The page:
• Builders Risk can be unstable.
    • While no one wants to pay more for insurance, cost equals coverage. The greater the cost, the greater the coverage. At least 90% of the time. The builders risk policy has multiple layers that need to be modified for full protection. The structure itself, the material on jobsite, the material in transportation, etc.
    • A large number of construction projects are wood frame, which are vulnerable to fire losses. Fire/explosion losses are the greatest source of builders’ risk claims.
  • Labor shortages are serious and far-reaching.
    • Inexperienced workers may cause workers comp claims, auto claims, or faulty workmanship claims.
  • Although general contractors that are doing primarily commercial construction can still procure insurance in a competitive environment, the insurance environment is less robust for multi-family and other residential construction.

So What Can You Do?

Tips for the General Contractor’s policy:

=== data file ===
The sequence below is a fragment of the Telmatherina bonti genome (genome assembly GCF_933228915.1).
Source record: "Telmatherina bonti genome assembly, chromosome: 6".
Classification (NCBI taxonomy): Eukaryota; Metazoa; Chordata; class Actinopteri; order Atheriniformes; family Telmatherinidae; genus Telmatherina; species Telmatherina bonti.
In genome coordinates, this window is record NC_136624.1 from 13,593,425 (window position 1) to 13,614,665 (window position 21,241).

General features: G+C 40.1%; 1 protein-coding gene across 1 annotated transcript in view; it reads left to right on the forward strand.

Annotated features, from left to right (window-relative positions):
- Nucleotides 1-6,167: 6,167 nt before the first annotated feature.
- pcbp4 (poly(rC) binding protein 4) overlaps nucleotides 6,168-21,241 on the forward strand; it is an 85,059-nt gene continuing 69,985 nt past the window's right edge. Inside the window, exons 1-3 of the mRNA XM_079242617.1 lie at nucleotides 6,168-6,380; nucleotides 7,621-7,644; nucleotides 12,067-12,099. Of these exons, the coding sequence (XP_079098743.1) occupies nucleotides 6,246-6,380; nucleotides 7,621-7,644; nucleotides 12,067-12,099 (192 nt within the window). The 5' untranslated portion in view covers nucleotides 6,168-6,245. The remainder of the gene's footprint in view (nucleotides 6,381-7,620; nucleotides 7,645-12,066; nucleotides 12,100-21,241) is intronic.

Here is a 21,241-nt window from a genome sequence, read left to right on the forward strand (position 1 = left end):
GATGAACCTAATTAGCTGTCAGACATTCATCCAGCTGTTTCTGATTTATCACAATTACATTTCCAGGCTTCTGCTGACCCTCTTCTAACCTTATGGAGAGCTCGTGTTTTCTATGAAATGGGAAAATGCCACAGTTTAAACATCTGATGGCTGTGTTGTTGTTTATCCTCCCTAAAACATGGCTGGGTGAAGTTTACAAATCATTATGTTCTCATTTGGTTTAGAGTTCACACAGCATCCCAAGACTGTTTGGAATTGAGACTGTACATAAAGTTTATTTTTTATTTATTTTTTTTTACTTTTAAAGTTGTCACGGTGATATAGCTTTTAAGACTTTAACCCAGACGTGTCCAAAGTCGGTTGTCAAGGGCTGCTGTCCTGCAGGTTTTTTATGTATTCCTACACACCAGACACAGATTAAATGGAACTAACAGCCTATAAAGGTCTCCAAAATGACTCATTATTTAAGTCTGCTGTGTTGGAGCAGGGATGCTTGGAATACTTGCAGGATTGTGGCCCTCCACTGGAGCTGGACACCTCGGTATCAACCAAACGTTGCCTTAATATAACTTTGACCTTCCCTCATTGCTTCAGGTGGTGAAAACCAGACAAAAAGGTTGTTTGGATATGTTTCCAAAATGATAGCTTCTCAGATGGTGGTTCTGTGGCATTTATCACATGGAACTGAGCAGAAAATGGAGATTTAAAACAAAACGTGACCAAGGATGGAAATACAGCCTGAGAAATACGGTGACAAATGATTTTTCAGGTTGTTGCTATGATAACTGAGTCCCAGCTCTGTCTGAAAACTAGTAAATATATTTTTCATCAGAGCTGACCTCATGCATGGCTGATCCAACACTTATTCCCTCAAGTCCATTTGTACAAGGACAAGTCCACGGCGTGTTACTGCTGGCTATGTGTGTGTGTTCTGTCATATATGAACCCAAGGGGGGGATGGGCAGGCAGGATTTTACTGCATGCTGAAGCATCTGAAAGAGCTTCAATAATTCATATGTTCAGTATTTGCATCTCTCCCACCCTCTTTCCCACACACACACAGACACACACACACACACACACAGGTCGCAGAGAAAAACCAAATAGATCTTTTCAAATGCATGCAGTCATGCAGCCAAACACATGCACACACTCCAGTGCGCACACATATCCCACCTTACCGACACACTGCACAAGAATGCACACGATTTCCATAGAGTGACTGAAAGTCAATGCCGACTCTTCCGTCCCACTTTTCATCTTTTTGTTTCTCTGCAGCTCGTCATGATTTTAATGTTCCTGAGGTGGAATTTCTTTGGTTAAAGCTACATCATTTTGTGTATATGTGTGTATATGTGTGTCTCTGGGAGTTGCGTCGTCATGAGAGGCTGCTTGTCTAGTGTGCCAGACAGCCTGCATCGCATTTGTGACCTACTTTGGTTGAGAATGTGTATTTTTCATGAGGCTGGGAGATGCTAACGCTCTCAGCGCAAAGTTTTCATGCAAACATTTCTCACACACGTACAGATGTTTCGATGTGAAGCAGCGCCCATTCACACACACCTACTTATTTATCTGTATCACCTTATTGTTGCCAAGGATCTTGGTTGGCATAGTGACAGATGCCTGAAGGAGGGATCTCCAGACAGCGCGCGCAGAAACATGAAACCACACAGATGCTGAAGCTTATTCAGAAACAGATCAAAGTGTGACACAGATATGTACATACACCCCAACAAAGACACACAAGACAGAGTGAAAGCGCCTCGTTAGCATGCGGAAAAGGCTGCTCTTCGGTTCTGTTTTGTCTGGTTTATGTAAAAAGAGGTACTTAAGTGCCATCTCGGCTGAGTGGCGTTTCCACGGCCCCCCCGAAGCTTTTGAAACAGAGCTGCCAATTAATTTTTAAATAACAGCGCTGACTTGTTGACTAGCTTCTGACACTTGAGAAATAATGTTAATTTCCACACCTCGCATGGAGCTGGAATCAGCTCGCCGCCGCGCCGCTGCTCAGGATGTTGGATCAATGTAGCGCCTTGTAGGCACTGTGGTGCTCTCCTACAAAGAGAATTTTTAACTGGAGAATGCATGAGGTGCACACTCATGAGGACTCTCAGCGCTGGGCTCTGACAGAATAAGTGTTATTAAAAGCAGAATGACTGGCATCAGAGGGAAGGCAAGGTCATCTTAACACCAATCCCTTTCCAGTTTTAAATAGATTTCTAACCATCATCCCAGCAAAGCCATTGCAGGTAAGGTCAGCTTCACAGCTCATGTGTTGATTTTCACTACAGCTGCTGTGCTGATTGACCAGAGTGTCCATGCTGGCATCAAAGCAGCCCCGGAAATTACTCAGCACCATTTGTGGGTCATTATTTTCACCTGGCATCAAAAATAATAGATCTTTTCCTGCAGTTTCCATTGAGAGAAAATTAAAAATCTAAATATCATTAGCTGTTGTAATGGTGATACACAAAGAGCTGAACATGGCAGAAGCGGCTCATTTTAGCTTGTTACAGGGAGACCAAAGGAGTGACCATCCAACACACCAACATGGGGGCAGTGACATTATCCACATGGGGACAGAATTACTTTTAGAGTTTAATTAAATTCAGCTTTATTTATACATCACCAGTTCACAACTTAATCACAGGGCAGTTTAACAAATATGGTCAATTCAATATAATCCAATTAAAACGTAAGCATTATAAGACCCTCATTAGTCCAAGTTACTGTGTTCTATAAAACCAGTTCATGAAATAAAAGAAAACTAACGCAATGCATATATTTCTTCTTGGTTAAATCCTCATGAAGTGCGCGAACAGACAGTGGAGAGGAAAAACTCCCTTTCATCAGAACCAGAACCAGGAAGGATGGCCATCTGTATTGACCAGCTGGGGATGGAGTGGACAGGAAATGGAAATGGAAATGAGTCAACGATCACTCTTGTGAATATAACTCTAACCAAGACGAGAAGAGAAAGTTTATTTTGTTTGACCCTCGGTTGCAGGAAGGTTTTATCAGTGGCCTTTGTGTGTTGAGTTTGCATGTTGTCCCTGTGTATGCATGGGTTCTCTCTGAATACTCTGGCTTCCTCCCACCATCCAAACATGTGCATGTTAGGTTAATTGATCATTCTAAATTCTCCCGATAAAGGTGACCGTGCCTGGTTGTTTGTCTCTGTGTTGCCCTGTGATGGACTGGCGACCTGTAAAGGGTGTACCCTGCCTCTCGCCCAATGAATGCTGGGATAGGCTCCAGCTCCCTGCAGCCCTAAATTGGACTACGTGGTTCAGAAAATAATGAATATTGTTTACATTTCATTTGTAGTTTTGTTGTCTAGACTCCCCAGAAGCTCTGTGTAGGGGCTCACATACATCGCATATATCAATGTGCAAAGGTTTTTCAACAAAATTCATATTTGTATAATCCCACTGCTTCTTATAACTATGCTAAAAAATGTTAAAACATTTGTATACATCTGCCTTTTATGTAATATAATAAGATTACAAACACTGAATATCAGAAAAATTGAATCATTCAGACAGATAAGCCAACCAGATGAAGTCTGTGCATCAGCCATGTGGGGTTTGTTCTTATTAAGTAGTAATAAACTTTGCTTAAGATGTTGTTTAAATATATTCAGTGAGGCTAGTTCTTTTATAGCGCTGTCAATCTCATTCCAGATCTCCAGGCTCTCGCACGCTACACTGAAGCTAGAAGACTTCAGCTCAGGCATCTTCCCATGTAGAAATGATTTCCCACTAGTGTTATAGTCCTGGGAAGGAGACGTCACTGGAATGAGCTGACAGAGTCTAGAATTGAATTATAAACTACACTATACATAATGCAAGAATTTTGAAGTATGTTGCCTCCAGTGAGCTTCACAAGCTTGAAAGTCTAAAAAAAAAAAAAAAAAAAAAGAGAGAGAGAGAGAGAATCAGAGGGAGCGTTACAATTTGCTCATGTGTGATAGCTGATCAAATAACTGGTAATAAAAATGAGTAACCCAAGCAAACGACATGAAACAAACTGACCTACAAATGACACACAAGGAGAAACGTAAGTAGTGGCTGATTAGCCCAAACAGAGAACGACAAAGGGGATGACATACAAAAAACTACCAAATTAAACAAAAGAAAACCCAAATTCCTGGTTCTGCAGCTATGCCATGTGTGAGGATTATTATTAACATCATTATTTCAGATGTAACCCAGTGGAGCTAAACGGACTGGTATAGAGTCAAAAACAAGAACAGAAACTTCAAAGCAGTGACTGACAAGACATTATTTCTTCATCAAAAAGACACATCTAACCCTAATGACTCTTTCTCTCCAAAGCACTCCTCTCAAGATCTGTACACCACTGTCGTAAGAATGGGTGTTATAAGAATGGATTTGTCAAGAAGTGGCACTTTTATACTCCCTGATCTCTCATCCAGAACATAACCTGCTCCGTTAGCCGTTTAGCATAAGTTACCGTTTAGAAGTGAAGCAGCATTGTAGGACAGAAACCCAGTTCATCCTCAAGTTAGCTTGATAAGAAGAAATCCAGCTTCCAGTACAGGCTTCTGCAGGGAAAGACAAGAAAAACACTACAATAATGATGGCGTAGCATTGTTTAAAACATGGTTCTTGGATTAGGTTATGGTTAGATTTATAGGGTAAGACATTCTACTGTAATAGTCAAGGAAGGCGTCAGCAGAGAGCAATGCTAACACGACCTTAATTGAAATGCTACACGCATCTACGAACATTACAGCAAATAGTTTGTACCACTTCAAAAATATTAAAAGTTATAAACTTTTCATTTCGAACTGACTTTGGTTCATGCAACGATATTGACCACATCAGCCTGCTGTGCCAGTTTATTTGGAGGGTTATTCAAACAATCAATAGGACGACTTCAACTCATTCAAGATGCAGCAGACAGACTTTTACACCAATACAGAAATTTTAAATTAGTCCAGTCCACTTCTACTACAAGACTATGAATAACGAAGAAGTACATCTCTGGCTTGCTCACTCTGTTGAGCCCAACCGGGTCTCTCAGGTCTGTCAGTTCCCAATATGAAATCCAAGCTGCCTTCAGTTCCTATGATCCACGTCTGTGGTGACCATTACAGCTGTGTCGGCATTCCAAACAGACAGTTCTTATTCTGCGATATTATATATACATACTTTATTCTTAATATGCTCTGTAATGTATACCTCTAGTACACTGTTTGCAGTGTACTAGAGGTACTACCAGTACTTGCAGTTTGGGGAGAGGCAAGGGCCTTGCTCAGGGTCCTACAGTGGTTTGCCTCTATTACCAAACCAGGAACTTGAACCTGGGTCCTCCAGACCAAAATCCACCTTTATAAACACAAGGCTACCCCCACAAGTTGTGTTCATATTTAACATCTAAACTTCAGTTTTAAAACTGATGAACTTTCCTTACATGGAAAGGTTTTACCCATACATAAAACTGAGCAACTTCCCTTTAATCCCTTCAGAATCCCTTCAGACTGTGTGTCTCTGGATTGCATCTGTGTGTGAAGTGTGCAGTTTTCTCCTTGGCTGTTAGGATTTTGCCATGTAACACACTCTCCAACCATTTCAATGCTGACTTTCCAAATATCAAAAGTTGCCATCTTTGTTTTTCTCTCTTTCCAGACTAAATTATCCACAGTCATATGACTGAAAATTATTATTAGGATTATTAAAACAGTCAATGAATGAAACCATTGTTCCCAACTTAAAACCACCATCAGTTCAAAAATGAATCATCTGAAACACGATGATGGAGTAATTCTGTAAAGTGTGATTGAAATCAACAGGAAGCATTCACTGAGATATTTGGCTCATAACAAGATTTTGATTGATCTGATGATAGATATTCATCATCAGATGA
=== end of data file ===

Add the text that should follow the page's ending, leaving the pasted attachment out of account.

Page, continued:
• Know when your Builder’s Risk Policy says “coverage ends”, it may read:  
    • completion of job or 
    • project accepted by owner or 
    • project is leased or rented to others or 
    • on expiration or cancellation date or 
    • building is occupied for its intended purpose
    • TIP: Negotiate Permission to Occupy (endorsement) before even partial occupancy begins. This allows the building or structure to be partially occupied prior to completion, without detrimental effect to coverage provided.
  • Builder’s Risk Policy should include coverage for the testing and startup of the building’s operating systems.
  • Confirm your Commercial General Liability policy has Per Project or Per Location Aggregates.
  • Pollution is usually excluded from the Commercial General Liability policy. Add it back if needed for the project by endorsement or with a separate policy. 
    • AVOID this CGL endorsement: Total Pollution Exclusion Endorsement 
  • AVOID this CGL endorsement: Limitation of Coverage to Designated Premises of Project
  • Confirm your CGL policy has coverage for On-going Operations AND Completed Operations.
  • Confirm your CGL policy has Blanket Additional Insured coverage and Blanket Waiver of Subrogation coverage.
  • Include language in the GC’s contract that requires any vendor, contractor or their subcontractor to have General Liability, Professional Liability (if you so require) and Workers Compensation Insurance and at limits equal to or greater than the GC’s limits.